Nine out of ten women saw an improvement in two weeks, this acne cream was tested in a laboratory so you can trust us when we say it will reduce swelling in just 20 minutes, check out this percentage figure on our space-age packaging, it is trivial but you will get the impression our product works!
Of course, our consumer culture is infused with semiotics that make us feel and assume certain things based on the presence of a particular detail. Green, earthy packaging for eco products, silver and transparent plastic for high-tech, and so on.
However, even if you are a critically thinking person who also likes science, these subliminal messages may affect your judgement. Bummer.
Recently a couple of scientists at Cornell University found that adding a completely trivial graph to a descriptive paragraph about a medication made people more likely to claim the drug works based on the information they received.
They recruited 61 participant to read info on the drug; half of the participants read the text accompanied by a graph that presented no new information. As a result, 96,6% of the ‘graph group’ answered that the medication is effective; in contrast, only 67,7% of the graph-free answered the same.
This isn’t particularly shocking, though. I’m pretty sure I’ve seen research before with similar results. However, the study didn’t end there. Two additional trials were run, and in the second one upon answering the question about whether medication is effective, participants were also asked to indicate how strongly they agree with the statement “I believe in science.”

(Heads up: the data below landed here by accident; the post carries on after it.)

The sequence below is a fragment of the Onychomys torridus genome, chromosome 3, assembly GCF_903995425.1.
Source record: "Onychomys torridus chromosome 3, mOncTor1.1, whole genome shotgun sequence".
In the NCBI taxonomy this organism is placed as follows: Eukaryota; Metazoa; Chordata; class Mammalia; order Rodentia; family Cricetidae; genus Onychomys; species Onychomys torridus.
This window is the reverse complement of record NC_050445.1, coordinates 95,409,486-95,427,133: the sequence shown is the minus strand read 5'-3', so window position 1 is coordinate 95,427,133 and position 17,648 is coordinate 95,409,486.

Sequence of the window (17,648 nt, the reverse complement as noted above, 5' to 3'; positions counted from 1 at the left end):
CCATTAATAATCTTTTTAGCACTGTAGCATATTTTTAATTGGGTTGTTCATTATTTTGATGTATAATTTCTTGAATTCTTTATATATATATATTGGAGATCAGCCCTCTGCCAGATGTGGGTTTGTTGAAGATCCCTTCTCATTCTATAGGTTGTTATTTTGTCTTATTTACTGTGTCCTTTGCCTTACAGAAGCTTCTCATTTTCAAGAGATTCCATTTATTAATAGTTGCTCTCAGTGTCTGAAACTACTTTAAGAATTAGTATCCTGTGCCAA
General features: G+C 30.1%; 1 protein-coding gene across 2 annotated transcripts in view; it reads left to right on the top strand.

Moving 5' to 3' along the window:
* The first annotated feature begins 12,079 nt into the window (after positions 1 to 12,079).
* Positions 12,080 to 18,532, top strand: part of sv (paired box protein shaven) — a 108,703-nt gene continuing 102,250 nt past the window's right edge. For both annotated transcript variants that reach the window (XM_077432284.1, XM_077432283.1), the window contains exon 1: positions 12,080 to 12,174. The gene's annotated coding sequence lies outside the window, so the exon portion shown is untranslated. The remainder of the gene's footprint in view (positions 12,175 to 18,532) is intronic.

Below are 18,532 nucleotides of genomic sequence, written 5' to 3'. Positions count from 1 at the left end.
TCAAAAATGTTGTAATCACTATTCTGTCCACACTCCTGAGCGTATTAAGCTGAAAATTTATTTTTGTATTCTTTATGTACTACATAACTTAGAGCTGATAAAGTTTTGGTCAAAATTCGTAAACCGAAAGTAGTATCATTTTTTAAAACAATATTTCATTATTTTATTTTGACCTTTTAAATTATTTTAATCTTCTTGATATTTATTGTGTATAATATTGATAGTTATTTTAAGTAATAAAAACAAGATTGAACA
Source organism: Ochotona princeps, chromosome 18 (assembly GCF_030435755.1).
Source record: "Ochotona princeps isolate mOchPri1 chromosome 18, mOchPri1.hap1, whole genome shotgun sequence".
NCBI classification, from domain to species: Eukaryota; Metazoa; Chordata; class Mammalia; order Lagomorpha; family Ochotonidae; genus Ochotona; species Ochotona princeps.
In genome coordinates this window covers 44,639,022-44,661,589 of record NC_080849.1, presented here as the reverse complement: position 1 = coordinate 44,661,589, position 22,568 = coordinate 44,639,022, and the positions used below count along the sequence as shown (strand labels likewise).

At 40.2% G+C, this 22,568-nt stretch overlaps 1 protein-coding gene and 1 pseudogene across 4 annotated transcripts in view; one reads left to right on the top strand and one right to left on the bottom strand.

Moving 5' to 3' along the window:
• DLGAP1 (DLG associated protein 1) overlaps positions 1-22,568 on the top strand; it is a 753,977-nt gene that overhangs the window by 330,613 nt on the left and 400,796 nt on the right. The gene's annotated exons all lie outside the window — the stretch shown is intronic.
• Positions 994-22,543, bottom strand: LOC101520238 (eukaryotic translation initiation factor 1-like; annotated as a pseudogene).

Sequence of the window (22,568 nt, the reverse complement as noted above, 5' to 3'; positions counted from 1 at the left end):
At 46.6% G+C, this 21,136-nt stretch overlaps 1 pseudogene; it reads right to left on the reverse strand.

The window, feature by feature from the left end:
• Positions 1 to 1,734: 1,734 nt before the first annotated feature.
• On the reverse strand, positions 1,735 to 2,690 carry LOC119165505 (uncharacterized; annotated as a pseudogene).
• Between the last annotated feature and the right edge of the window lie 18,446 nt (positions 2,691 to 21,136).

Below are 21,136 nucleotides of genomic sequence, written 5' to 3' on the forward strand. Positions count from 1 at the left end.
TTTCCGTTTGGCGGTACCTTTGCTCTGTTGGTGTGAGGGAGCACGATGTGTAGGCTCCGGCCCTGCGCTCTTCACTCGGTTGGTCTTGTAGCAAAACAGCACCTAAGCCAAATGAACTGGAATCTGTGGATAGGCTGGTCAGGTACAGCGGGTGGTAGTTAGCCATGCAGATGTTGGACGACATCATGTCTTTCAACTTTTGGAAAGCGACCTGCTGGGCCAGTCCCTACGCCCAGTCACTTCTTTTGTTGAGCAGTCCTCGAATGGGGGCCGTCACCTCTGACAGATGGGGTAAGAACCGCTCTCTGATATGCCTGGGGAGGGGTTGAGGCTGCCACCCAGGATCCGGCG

The people who saw the graph and had faith in science were the most persuaded about the efficacy of the medication. Even though there was nothing really scientific about the graph, as it was a trivial, “scientific looking” element.
Now, this part I actually find disappointing. Surely science-minded people would be able to tell a crappy graph from a useful one? I also don’t think that asking about faith in science is a correct way to phrase the question, because science isn’t about belief. If I were a participant in that study, I’d be pretty annoyed about that phrasing.
However, the results do serve as a nice reminder that sometimes we just go by our gut feeling based on what the information we see ‘feels like’. If there’s a percentage on my anti-wrinkle face cream bottle, surely it feels more reassuring that it actually works. Nine out of ten women!
Once we keep the existence of these messages in mind, they do get easier to spot. Be vigilant, particularly if you “believe in science.”